Should firms try harder to tempt their young staff to stay – or today’s graduates just flaky? At our latest employers’ event (above), companies tried to work out what’s going on


Some of the UK’s top employers have met to discuss the problem of retention – in other  words, why it’s proving so hard to hang on to their young staff in today’s fast-paced job market.

As hard to believe as it may seem to graduates struggling to secure their first proper job after uni, many big companies have discovered they are spending huge sums on recruiting young people – only for you to desert them around 18 months later.

Many firms say the problem is especially noticeable among certain groups of graduates – for example, black and minority ethnic (BAME) graduates, and those from poorer families.

This puzzle means a lot of wasted time and money, so they need to work out what’s going with this new generation – fast. These are brilliant jobs, with great firms – so, why aren’t you behaving like graduates used to, and sticking around for three or four years?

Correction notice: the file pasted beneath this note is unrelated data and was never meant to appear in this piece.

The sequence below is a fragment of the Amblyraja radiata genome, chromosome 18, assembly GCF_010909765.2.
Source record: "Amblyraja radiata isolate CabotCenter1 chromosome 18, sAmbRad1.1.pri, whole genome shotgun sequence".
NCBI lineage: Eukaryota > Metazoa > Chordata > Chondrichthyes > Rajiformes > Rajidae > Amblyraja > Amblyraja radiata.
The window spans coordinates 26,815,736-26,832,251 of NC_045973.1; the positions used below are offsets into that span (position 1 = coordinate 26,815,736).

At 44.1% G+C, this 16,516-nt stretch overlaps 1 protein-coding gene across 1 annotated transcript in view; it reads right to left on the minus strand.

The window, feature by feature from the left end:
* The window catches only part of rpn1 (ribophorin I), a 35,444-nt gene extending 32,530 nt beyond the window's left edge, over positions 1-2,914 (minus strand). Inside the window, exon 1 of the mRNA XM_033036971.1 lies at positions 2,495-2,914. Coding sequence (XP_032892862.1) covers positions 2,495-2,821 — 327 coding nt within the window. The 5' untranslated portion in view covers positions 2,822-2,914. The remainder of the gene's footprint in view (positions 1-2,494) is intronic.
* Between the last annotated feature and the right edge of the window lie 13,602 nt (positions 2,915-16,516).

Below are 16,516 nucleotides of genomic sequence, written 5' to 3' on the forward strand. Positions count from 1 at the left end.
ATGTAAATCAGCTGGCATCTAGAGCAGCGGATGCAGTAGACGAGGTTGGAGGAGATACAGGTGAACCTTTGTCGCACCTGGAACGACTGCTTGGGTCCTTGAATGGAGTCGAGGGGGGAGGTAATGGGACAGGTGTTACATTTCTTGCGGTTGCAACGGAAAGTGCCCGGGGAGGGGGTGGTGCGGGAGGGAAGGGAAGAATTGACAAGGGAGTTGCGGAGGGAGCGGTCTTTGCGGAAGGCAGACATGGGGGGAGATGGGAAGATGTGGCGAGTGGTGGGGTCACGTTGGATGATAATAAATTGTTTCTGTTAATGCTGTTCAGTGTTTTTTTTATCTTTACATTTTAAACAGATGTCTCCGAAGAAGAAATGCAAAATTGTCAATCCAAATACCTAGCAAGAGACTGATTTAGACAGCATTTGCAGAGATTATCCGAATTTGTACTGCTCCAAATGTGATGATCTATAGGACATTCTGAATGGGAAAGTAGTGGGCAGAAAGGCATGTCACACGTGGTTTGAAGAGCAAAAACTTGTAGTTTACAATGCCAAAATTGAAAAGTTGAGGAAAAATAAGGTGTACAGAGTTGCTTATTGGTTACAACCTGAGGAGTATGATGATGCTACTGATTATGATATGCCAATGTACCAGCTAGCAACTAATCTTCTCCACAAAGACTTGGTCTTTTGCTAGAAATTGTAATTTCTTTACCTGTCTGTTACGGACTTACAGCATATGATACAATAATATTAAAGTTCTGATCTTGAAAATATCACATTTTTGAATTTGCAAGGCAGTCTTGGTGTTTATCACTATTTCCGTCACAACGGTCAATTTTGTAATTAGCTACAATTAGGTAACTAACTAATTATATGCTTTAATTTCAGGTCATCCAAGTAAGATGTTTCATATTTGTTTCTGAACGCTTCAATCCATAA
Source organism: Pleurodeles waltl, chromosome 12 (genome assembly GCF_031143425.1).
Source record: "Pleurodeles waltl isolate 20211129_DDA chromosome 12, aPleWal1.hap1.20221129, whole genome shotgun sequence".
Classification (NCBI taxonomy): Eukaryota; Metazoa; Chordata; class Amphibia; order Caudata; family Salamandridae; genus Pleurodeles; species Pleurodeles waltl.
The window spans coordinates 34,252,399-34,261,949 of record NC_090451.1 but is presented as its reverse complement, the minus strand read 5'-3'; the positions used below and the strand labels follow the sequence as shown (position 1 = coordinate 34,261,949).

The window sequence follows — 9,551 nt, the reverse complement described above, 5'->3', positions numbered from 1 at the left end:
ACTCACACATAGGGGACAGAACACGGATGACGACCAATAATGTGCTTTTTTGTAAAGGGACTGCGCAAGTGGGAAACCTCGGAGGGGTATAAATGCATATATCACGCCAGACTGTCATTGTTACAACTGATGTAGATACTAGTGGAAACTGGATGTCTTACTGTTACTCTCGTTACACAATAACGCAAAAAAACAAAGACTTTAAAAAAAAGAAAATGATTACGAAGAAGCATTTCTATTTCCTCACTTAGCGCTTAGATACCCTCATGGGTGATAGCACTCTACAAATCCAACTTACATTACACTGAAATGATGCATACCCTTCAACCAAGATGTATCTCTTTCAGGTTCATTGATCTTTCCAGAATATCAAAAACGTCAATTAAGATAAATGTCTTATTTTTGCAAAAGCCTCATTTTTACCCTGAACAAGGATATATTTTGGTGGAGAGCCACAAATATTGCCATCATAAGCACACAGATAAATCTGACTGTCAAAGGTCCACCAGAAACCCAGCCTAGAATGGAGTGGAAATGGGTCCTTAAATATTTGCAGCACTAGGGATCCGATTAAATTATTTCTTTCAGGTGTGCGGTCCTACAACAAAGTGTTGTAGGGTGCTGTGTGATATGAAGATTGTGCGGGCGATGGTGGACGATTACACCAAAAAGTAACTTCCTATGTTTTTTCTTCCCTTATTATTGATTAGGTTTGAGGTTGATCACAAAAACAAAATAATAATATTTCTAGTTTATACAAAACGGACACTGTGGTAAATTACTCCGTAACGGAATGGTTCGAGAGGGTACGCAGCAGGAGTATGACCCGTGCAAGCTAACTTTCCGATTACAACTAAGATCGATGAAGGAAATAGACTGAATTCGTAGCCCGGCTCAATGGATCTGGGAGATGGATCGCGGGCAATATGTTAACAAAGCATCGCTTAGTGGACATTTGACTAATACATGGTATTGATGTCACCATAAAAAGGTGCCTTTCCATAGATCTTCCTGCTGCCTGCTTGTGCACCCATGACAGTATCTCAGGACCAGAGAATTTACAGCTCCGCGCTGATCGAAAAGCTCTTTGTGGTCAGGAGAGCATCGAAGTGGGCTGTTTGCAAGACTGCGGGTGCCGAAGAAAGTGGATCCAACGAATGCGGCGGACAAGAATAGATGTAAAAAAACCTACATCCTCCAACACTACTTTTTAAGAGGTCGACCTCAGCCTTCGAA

The discussion took place at the autumn 2019 meeting of the Graduate Fog Employers Club – for which the title was ‘How to keep them happy: Retaining your young, diverse talent in 2020 and beyond.’ The event was held at the office of Trainline, one of the Club’s most passionate supporters.

As always, the debate was lively – with our Club Members demonstrating their typical frankness about their challenges, and generosity with sharing solutions. Guests included representatives from Google, the BBC, Trainline, the NHS Leadership Academy, Accenture, Arriva, Cancer Research UK, Enterprise Rent-A-Car, the National Theatre, Selfridges, Hearst UK and Experian.

What were the conclusions? Well, it’s a complex picture… and no doubt Graduate Fog’s young readers may have a different perspective from that of the employers. So, we’d love to hear from you. Why do YOU think graduates aren’t sticking with their jobs for more than 18 months? Is the job not quite what you expected? Is the company culture not right for you? Or were you simply offered a higher salary somewhere else? Share your thoughts below…

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